Matt Crawford wrote:

I so often get irritated when non-physicists discuss entropy. The word is almost always misused.

Yes, the term "entropy" is often misused ... and we have seen some
remarkably wacky misusage in this thread already.  However, physicists
do not have a monopoly on correct usage.  Claude S was not a physicist,
yet he definitely knew what he was talking about.  Conversely, I know
more than a few card-carrying physicists who have no real feel for what
entropy is.

I looked at Shannon's definition and it is fine, from a physics point of view.


But if you apply thoughtfully to a single fixed sequence, you correctly get the answer zero.

I agree with all that, except for the "But".  Shannon well knew that
the entropy was zero in such a situation.

If your sequence is defined to be { 0, 1, 2, ..., 255 }, the probability of getting that sequence is 1 and of any other sequence, 0. Plug it in.


If you have a generator of 8-bit random numbers and every sample is independent and uniformly distributed, and you ran this for a gazillion iterations and wrote to the list one day saying the special sequence { 0, 1, 2, ..., 255 } had appeared in the output, that's a different story. But still, we would talk about the entropy of your generator, not of one particular sequence of outputs.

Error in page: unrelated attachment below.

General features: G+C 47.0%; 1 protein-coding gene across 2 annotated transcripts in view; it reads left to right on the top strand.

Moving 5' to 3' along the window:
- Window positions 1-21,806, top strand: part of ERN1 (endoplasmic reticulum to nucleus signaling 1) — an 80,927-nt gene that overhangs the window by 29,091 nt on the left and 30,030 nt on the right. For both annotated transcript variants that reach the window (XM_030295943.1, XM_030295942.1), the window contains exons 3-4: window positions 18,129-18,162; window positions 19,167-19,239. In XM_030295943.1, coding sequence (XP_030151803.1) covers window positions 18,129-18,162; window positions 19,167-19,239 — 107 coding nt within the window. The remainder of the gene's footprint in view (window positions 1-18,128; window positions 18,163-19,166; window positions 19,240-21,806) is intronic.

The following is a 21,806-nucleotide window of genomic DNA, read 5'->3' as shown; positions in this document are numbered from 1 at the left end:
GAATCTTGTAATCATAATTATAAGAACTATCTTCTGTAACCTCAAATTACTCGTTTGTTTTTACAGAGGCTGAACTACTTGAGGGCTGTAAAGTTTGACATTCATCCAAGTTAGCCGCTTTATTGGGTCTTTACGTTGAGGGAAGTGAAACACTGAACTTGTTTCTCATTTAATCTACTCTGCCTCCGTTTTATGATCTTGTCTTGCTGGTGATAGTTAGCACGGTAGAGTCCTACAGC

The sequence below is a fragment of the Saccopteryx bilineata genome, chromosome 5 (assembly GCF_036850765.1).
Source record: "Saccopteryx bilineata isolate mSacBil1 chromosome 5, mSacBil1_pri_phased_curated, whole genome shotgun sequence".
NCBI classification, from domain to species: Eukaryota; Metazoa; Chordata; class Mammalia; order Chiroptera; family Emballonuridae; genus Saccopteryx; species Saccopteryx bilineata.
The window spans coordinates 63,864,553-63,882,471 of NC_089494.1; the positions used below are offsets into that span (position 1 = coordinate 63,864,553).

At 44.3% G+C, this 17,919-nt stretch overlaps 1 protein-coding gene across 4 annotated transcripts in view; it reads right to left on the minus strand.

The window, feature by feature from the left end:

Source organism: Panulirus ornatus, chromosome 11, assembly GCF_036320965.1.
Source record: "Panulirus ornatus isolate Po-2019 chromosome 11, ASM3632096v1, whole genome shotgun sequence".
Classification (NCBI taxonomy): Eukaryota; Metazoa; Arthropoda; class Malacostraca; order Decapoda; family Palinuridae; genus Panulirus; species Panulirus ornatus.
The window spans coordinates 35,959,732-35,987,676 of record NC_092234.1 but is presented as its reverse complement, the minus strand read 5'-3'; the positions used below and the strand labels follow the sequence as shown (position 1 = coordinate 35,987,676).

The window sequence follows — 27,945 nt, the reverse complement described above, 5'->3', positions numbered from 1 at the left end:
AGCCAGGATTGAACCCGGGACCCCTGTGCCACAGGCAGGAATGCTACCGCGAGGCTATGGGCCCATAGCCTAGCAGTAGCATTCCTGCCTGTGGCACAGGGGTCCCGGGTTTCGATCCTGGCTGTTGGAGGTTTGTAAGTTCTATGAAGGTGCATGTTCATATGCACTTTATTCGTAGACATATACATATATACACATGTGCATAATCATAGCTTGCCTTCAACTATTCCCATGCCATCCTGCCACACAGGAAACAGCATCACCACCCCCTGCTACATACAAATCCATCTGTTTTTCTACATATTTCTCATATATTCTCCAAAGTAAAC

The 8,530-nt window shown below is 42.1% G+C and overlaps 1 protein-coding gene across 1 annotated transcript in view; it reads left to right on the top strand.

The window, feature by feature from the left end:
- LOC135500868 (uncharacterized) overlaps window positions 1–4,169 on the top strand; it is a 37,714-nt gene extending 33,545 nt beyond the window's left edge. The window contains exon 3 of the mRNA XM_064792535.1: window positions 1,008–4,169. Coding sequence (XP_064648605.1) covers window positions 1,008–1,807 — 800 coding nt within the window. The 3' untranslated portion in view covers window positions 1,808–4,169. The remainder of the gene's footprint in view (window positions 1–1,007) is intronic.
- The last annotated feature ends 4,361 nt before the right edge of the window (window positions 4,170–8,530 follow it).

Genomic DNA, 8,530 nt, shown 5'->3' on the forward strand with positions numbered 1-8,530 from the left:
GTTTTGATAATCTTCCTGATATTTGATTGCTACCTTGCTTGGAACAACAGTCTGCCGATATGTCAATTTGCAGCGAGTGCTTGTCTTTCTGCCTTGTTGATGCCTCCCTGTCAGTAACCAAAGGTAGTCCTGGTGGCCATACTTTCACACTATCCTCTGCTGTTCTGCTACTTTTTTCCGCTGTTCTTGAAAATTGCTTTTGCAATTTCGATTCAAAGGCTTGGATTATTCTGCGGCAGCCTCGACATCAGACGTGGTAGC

Yes.  Shannon called it the "source entropy", i.e. the entropy of
the source, i.e. the entropy of the generator.

Perry Metzger wrote:

Usually, the best you can do is produce (bad) bounds, and sometimes
not even that.

Huh?  What's your metric for "usually"?  I'll agree as a matter of
principle that whatever you're doing, you can always do it wrong.
But that doesn't prevent me from doing it right.  I can use physics
to produce good bounds, that is,


The problem posed by the OP is trivial, and good solutions have already
been posted.  To recap: SHA-512 exists, and if that isn't good enough,
you can concatenate the output of several different one-way functions.
You can create new hash functions at the drop of a hat by prepending
something (a counter suffices) to the input to the hash.

Example:  result = hash(1 || pw)  ||  hash(2 || pw)  ||  hash(3 || pw)

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